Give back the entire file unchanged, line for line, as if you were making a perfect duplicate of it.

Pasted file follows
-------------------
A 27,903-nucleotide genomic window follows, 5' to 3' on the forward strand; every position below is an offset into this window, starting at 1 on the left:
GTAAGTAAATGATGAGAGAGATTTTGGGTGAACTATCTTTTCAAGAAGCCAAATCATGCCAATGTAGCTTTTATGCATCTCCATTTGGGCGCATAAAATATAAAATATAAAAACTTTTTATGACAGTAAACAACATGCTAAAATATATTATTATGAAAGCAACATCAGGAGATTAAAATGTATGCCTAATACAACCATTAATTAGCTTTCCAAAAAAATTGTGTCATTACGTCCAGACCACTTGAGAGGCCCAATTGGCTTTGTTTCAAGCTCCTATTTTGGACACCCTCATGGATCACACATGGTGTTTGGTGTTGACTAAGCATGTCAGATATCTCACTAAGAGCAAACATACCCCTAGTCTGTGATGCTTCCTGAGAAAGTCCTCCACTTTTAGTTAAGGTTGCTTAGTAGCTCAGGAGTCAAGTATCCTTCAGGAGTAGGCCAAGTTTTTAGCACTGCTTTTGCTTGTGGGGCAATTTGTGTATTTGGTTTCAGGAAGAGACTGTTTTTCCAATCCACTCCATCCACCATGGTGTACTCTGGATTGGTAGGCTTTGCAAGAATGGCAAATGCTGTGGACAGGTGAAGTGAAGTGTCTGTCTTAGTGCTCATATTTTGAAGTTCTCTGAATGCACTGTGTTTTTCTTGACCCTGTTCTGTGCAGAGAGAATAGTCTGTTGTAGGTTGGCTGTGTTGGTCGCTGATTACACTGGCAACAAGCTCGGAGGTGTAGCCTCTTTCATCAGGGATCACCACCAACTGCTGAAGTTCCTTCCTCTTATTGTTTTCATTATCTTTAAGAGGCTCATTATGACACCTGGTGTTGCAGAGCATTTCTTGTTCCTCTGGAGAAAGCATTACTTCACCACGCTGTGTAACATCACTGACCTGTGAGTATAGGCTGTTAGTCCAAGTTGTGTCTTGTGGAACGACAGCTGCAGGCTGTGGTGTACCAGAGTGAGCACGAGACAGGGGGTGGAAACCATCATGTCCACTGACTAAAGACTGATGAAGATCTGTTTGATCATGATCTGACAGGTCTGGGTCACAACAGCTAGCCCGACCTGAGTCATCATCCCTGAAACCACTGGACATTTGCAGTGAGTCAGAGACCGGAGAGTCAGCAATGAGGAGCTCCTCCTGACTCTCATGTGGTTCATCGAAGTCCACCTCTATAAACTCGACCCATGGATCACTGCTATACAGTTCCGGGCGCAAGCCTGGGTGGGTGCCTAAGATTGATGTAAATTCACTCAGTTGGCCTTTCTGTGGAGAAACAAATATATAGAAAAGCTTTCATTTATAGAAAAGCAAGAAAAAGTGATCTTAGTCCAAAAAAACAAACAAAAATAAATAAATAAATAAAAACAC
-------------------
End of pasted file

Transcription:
A 27,903-nucleotide genomic window follows, 5' to 3' on the forward strand; every position below is an offset into this window, starting at 1 on the left:
GTAAGTAAATGATGAGAGAGATTTTGGGTGAACTATCTTTTCAAGAAGCCAAATCATGCCAATGTAGCTTTTATGCATCTCCATTTGGGCGCATAAAATATAAAATATAAAAACTTTTTATGACAGTAAACAACATGCTAAAATATATTATTATGAAAGCAACATCAGGAGATTAAAATGTATGCCTAATACAACCATTAATTAGCTTTCCAAAAAAATTGTGTCATTACGTCCAGACCACTTGAGAGGCCCAATTGGCTTTGTTTCAAGCTCCTATTTTGGACACCCTCATGGATCACACATGGTGTTTGGTGTTGACTAAGCATGTCAGATATCTCACTAAGAGCAAACATACCCCTAGTCTGTGATGCTTCCTGAGAAAGTCCTCCACTTTTAGTTAAGGTTGCTTAGTAGCTCAGGAGTCAAGTATCCTTCAGGAGTAGGCCAAGTTTTTAGCACTGCTTTTGCTTGTGGGGCAATTTGTGTATTTGGTTTCAGGAAGAGACTGTTTTTCCAATCCACTCCATCCACCATGGTGTACTCTGGATTGGTAGGCTTTGCAAGAATGGCAAATGCTGTGGACAGGTGAAGTGAAGTGTCTGTCTTAGTGCTCATATTTTGAAGTTCTCTGAATGCACTGTGTTTTTCTTGACCCTGTTCTGTGCAGAGAGAATAGTCTGTTGTAGGTTGGCTGTGTTGGTCGCTGATTACACTGGCAACAAGCTCGGAGGTGTAGCCTCTTTCATCAGGGATCACCACCAACTGCTGAAGTTCCTTCCTCTTATTGTTTTCATTATCTTTAAGAGGCTCATTATGACACCTGGTGTTGCAGAGCATTTCTTGTTCCTCTGGAGAAAGCATTACTTCACCACGCTGTGTAACATCACTGACCTGTGAGTATAGGCTGTTAGTCCAAGTTGTGTCTTGTGGAACGACAGCTGCAGGCTGTGGTGTACCAGAGTGAGCACGAGACAGGGGGTGGAAACCATCATGTCCACTGACTAAAGACTGATGAAGATCTGTTTGATCATGATCTGACAGGTCTGGGTCACAACAGCTAGCCCGACCTGAGTCATCATCCCTGAAACCACTGGACATTTGCAGTGAGTCAGAGACCGGAGAGTCAGCAATGAGGAGCTCCTCCTGACTCTCATGTGGTTCATCGAAGTCCACCTCTATAAACTCGACCCATGGATCACTGCTATACAGTTCCGGGCGCAAGCCTGGGTGGGTGCCTAAGATTGATGTAAATTCACTCAGTTGGCCTTTCTGTGGAGAAACAAATATATAGAAAAGCTTTCATTTATAGAAAAGCAAGAAAAAGTGATCTTAGTCCAAAAAAACAAACAAAAATAAATAAATAAATAAAAACAC